Stationary & Style: An Interview with Hanna Nation of GADABOUT Have you ever opened up your mailbox to find a handwritten note? The act of sending a card in the mail is a blissful event for both the writer and receiver. Hanna Nation, owner of the stationary business GADABOUT, is making sure her clients say hello and thank you in style.
Hanna's stationary illustrations include a number of designs that center on fashion. In this interview we talk about her ties to the DC area, her inspirations, and how her stationary is merging with technology.
True to Style: Your stationary has a variety of designs, but there are quite a few that focus on fashion. Can you talk about your relationship to fashion?
Hanna Nation: I have always felt drawn to those objects in life that define us: the books you read, the music you listen to, the trips you take, the friends you keep and I find fashion and personal style among that group. Clothes are so wonderful to me because they can just as easily remind me where I have been, but also take me somewhere I want to go. That feeling of possibility has always reminded me of my company definition and I hope will always be present in my illustrations.
TTS: How would you describe your personal style?
Hanna: On most days, casually put together or a blend of tailored classics and trendy accessories. I am most appreciative of exotic colors, interesting patterns, and simple shapes that I often end up choosing outfits that make room for all three: sleeved shift dresses in vibrant colors and simple sandals, a loose silk tops with black matchstick pants, men's button downs with eclectic necklaces...
TTS: I love that your clothing designs cover so many different types of looks. Did you set out to cover such a wide variety (was it a part of a larger plan), or do you find that your interests meandered in such a way that it covered lots of different types of styles?
Hanna: I would love to say I had the opportunity to make a larger plan, but I didn't. The varying types of clothing designs have all come from an attempt to capture a cultural destination or bring an adjective to an outfit. Because my own interests are so varied, I think that accounts for so many different styles.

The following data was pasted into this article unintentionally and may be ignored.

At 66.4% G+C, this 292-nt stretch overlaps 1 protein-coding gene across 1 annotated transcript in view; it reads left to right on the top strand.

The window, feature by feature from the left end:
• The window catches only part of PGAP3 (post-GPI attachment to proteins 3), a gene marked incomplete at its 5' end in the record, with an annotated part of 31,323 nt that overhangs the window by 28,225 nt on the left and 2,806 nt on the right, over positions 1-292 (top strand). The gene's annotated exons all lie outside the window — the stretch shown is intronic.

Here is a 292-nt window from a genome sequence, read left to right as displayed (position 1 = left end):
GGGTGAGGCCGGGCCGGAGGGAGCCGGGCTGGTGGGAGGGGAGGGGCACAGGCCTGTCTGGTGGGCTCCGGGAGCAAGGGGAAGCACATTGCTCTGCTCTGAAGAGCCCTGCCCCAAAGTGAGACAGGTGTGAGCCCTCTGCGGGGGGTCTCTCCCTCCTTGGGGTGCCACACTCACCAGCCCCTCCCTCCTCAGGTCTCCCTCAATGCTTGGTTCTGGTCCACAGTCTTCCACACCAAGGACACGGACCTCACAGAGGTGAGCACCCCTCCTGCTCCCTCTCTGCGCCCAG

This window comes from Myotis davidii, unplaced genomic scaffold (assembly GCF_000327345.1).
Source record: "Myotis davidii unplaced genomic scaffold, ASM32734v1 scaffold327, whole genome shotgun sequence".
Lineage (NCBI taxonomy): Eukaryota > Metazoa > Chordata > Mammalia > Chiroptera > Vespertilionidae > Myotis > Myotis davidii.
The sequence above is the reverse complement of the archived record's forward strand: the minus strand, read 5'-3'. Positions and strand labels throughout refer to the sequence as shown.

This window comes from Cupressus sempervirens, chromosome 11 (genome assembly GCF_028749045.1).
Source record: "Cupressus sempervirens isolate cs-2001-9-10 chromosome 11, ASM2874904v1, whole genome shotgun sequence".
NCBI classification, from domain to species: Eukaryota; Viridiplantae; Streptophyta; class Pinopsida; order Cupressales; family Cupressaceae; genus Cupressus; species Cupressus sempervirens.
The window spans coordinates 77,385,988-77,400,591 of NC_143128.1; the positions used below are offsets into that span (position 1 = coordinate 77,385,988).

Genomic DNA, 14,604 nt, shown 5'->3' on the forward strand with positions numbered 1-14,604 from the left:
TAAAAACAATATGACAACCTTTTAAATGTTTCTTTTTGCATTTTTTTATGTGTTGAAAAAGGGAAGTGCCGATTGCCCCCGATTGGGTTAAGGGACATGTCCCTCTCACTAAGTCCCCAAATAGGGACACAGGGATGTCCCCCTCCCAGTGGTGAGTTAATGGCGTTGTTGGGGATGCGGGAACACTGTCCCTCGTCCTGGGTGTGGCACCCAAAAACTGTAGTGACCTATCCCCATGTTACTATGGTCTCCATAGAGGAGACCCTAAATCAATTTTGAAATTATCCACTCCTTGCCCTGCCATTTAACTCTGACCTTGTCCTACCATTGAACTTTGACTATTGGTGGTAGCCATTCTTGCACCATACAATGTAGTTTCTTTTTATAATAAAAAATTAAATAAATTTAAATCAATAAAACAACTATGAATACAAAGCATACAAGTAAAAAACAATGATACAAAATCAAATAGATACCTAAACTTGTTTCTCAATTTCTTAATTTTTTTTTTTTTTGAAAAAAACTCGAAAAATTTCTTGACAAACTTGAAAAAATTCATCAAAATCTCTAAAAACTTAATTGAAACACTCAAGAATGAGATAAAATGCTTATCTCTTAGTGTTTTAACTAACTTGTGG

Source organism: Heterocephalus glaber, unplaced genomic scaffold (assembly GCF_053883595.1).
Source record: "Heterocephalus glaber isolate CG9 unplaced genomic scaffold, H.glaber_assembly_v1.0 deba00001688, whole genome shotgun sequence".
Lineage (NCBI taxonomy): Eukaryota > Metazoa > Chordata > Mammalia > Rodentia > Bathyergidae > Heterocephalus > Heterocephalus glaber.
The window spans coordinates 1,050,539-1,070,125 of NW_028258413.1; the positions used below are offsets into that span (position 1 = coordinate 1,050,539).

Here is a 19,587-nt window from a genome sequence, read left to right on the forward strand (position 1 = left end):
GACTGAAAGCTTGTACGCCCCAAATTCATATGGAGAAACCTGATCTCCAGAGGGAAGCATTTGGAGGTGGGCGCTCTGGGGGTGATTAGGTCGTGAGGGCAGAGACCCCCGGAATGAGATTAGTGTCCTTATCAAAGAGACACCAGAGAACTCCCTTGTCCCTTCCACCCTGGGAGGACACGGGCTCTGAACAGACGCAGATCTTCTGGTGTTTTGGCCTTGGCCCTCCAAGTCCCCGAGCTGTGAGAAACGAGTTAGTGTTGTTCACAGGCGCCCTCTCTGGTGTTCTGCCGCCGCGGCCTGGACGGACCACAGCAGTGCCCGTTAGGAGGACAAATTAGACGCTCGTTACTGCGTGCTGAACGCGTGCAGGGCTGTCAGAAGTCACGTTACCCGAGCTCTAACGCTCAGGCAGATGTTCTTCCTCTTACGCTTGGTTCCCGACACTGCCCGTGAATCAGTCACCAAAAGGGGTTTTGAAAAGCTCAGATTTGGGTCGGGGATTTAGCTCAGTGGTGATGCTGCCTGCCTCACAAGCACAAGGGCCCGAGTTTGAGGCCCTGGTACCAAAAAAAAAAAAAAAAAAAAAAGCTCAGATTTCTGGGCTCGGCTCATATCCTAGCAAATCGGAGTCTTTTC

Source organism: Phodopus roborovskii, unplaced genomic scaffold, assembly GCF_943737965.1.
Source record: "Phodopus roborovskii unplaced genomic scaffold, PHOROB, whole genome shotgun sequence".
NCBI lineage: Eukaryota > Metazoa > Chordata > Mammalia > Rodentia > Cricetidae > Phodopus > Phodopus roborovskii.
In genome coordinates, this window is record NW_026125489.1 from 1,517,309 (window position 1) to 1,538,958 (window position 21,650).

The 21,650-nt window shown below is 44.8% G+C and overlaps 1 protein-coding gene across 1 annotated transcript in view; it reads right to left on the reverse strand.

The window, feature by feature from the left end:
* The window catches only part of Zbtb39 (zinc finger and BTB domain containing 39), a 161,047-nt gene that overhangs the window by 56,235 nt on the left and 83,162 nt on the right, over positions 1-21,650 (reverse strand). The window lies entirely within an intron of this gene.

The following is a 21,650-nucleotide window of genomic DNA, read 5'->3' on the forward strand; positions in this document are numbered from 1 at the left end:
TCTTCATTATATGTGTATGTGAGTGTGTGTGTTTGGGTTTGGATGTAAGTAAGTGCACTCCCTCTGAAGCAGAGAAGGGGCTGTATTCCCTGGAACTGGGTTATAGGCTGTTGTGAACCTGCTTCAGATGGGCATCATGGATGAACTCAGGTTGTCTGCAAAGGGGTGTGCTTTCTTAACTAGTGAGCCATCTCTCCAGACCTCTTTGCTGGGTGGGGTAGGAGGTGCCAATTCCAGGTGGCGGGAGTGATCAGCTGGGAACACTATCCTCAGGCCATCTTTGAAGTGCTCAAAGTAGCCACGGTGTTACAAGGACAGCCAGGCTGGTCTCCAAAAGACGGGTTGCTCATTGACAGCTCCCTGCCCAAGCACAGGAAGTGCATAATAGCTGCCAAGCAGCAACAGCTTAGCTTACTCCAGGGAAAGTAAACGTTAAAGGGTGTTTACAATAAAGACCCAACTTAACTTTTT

TTS: Your stationary products all come with a story. Some of them are literary – you make a reference to The Great Gatsby – but, some of the styles are based on a location like Dubai. Can you tell us a little bit about your process? Do you think of a word or concept first and then draw it? Or do you start sketching and then match it to a story?
Hanna: My designs have come to me in so many different ways and in so many different places that I think it would be impossible to have just one illustrative process. Some started off on small notepad in my purse, or were ridiculous ramblings on the pages of my Moleskin agenda. Others were designed more deliberately. I have just as much of a chance to start sketching and settling on a story by the time it is finished as I do discovering a place or word that encourages a design.
TTS: As a DC person I was so happy to find that you have gotten so much coverage in DC-based publications like Capital Hill Style, Inspiration DC, and most recently with The Washingtonian. Any guesses to why your work has struck a chord with a DC audience?
Hanna: I am so humbled that my work has been welcomed by those publications, each one was an incredible and distinctive experience for me. Having attended Episcopal High School, a boarding school right outside of the city, I have such fond memories there. It was the first place I began to dream of GADABOUT and I know that's in large part to the city itself. My only guess for my coverage would be that DC resonates with culture and most of my illustrations have cultural tie-ins. Whatever the reason, I am thrilled for it.
TTS: What made you decide to start your own business?
Hanna: Wanting to surround myself with objects that truly make me happy.
TTS: Your business offers an iPhone and iPad app that people can download in order to send “stationary” through email or texts. Can you talk about your decision to go in a technological direction with your stationary while offering more traditional products?
Hanna: There is very little I cherish more than a proper invitation or well-written thank you note. From all of the gorgeous paper out there to the generosity of time to create them, there is truly nothing better. My choice to move in a technological direction was my way of bringing a bit of thoughtfulness and design to those everyday events where there isn't enough time for a formal invitation or you need a quick way to say thank you.
TTS: What’s next for GADABOUT?
Hanna: Hopefully there will be alot of fun projects going on at GADABOUT in 2011. I am currently working on creating a children's line for the spring and could not be more excited about it! Adjusting my current designs for prints you can frame is another project that will be on the website soon. Beyond that, I would love to get the opportunity to expand my existing graphic design and brand consultant services. I feel most myself when I collaborate with someone with a creative vision and enthusiasm for whats to come.
Many thanks to Hanna for talking with us about fashion and her business! For more information on GADABOUT go here.